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Annie Hayes



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Skills shortage goes global


The global economic upturn means skills shortages are being felt across the world, with more than two-thirds of businesses citing training as a way of retaining employees, according to a new report.

Grant Thornton’s 2005 International Business Owners Survey (IBOS) found that 28% of the 6,000 business owners surveyed said that the availability of a skilled workforce is a major constraint on their business. Employers in New Zealand found this shortage most acute (50%), followed by Russia (45%) and Australia (44%).

The skills shortage is linked to an increase in employment. India tops the list for this increase with the Netherlands, Mexico and Sweden being the only countries to see a decrease in employment.

In turn, demand for staff has meant that half of all business owners say they have become more focused on attracting and retaining staff in the last year.

IBOS 2005 asked business owners about factors they thought were important in attracting and retaining staff. A good corporate reputation tops the list with 84% believing it was a very important factor, followed by an understanding of core values, mission and goals (77%) and training (69%).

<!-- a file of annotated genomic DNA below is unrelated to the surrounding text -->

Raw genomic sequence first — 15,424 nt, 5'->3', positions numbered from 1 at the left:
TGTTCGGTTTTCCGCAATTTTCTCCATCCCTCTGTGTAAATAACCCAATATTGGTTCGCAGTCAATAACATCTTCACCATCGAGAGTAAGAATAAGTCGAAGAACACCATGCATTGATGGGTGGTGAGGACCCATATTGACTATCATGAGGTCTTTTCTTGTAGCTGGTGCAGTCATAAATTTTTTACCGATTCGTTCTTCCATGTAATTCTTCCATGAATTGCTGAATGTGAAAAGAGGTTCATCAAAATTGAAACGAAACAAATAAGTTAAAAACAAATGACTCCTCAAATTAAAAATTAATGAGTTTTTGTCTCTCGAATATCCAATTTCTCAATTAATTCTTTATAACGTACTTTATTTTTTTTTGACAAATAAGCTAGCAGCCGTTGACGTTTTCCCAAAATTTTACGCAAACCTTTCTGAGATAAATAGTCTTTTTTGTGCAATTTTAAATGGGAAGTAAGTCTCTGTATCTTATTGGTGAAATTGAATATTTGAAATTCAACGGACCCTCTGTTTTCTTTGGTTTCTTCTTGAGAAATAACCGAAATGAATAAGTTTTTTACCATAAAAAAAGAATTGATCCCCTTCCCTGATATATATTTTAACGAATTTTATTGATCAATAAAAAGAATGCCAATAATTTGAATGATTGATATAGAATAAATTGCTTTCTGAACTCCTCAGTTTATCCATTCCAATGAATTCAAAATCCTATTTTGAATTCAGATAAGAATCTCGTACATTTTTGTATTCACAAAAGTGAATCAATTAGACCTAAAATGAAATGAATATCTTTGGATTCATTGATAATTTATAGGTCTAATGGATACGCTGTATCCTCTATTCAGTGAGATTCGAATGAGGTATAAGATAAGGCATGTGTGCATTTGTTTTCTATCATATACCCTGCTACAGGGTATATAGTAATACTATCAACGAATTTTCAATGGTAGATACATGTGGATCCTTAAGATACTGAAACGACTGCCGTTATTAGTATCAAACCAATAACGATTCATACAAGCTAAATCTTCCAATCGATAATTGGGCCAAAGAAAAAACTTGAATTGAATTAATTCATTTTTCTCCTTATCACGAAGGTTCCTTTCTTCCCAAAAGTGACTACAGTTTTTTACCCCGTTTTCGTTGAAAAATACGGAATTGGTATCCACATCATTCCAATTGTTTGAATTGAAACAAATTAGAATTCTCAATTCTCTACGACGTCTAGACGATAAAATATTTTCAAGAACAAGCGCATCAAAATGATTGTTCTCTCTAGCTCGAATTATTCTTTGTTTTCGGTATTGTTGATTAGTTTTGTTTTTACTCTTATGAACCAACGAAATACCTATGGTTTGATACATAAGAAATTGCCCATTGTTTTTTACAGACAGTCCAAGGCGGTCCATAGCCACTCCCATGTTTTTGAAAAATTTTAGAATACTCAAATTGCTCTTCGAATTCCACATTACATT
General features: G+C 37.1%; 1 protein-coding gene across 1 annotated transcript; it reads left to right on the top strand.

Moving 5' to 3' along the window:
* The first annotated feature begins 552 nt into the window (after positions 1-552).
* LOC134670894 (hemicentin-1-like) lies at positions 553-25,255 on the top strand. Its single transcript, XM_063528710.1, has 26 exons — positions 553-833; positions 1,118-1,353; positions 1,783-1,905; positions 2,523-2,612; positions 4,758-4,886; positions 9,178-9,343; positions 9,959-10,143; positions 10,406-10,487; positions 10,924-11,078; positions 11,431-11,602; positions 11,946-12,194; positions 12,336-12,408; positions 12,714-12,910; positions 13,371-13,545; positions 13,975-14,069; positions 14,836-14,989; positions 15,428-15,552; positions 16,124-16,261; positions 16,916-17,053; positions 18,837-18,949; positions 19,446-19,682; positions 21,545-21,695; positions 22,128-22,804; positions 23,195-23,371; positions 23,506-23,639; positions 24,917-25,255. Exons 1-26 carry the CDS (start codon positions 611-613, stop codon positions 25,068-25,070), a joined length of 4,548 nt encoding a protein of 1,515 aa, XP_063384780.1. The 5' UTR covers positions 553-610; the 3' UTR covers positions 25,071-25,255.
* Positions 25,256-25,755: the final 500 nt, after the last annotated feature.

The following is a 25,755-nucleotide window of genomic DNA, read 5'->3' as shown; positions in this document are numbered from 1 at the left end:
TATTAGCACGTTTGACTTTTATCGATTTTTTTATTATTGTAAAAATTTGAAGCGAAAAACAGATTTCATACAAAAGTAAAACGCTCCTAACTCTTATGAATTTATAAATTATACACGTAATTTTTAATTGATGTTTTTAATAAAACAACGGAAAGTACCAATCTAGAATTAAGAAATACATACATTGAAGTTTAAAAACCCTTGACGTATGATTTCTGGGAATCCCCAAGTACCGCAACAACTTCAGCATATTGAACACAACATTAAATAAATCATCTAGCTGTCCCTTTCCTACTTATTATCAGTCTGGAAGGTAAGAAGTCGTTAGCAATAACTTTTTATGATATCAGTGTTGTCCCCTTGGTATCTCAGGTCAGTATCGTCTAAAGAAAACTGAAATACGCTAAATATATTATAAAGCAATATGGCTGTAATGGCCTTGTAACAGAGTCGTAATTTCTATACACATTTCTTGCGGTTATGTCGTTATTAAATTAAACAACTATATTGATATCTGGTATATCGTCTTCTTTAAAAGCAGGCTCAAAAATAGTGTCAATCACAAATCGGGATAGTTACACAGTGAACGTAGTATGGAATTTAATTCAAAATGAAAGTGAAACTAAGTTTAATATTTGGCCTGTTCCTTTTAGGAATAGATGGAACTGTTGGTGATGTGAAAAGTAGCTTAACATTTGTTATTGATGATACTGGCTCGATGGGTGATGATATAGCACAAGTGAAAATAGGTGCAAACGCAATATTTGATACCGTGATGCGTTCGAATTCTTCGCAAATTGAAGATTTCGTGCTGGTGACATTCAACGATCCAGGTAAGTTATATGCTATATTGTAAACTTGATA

Andrew Godfrey, head of international and European services at Grant Thornton said that the skills shortages were consistent with an economic up-turn.

“The lack of availability of a skilled workforce reflects strengthening demand and a tightening labour market in many countries, consistent with the upward phase of the economic cycle,” he said.

“It is not surprising in this climate that we are also seeing a renewed vigour in attracting and retaining staff. In India and South Africa where there is a healthy economic environment, this need is particularly acute.

However, the converse applies in Singapore and some European countries like Italy and France where workforce skills are not seen as such a big issue.”

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Annie Hayes


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